John Dickinson Regester arrived at the College of Puget Sound as a 26-year-old professor of philosophy and psychology in the fall of 1924, the same semester Jones Hall opened on the new campus. Prior to coming to Puget Sound, Professor Regester served as a naval hospital corpsman with the Marines in France during World War I. He was a 1918 graduate of Allegheny College and later earned S.T.B. and Ph.D. degrees at Boston University. As a scholar, John Regester was known principally for his study of and his relationship with Albert Schweitzer, who referred to him as “my first American friend.” His doctoral dissertation was titled “Immediate Intuition in a New Rationalism of Albert Schweitzer.”
In 1924 philosophy and psychology were one academic department at the College of Puget Sound. Professor Regester taught all the college’s philosophy courses, as well as some psychology courses. President Edward Todd had his eye on Professor Regester and in 1936 made him dean of the college. As John Regester’s academic leadership abilities became increasingly evident, most of the daily administrative burden fell to his shoulders, and President Todd turned more and more to fundraising activities. In addition to academic affairs, Dean Regester’s responsibilities included serving as dean of men. When dean of men became a separate administrative position in 1958, his title was changed to dean of the faculty. In 1960 Dean Regester became dean of the graduate school, as the university expanded degree offerings during R. Franklin Thompson’s presidency.
Todd Hall was the college’s first dormitory for men, opening in January 1948. A second men’s residence hall, built in 1957, was known for nine years as New Hall. On May 14, 1966, New Hall became Regester Hall in honor of John D. Regester’s 42 years of service to the college as professor, scholar, and dean. He was much loved, and the scope of his career and his influence contributed broadly to what we are today as a college. Our memory of John Regester comes alive each November as a distinguished member of our faculty delivers the annual Regester Lecture.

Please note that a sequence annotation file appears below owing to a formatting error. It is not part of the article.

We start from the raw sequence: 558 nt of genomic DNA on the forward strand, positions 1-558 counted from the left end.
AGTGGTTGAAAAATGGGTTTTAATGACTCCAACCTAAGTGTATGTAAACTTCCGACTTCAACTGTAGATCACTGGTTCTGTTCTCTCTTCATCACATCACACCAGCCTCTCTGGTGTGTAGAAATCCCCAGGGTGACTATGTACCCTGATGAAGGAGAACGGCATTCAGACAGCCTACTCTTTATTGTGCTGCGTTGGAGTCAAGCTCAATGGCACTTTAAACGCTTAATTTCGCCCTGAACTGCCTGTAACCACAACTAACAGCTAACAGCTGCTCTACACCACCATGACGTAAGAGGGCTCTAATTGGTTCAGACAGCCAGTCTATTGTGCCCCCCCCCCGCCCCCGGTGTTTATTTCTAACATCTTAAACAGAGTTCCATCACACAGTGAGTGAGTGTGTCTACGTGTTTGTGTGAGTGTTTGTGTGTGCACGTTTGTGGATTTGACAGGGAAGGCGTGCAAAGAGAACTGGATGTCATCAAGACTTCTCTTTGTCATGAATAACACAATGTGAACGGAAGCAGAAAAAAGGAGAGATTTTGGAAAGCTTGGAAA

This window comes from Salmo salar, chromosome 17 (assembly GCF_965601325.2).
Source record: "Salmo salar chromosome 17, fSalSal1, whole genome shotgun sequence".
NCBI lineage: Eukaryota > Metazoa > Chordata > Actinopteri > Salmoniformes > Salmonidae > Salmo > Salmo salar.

During the 1964–65 academic year, the author of this column and his wife-to-be, Karen Peterson, were sophomores at UPS. She was a resident of Harrington Hall; he of Regester. Harrington, for women, and Regester, for men, were built the same year to essentially the same architectural design, and residents of the two halls felt a kinship of sorts, or at least a competitive spirit. The 1965 Tamanawas mentions “the annexation of Harrington Hall” by the men of Regester. The following incident was not a part of the written record, until now. Late one Friday night the men of Regester, with the complicity of some of the women of Harrington but not with the knowledge of Harrington’s head resident, Alice Dodds, carried the furniture from the Regester dorm room of Rich Crow ’67 across campus to the front lounge of Harrington. There they recreated Rich’s room. When Rich discovered his furniture was missing, his dorm mates blindfolded him, led him across campus, and made him get into his own bed. When he took off his blindfold he was amazed to find himself in bed in a women’s dorm, something that did not happen very often in those days. About then Alice Dodds appeared and the furniture was quickly returned to Regester, but the annexation legend was born. — John Finney ’67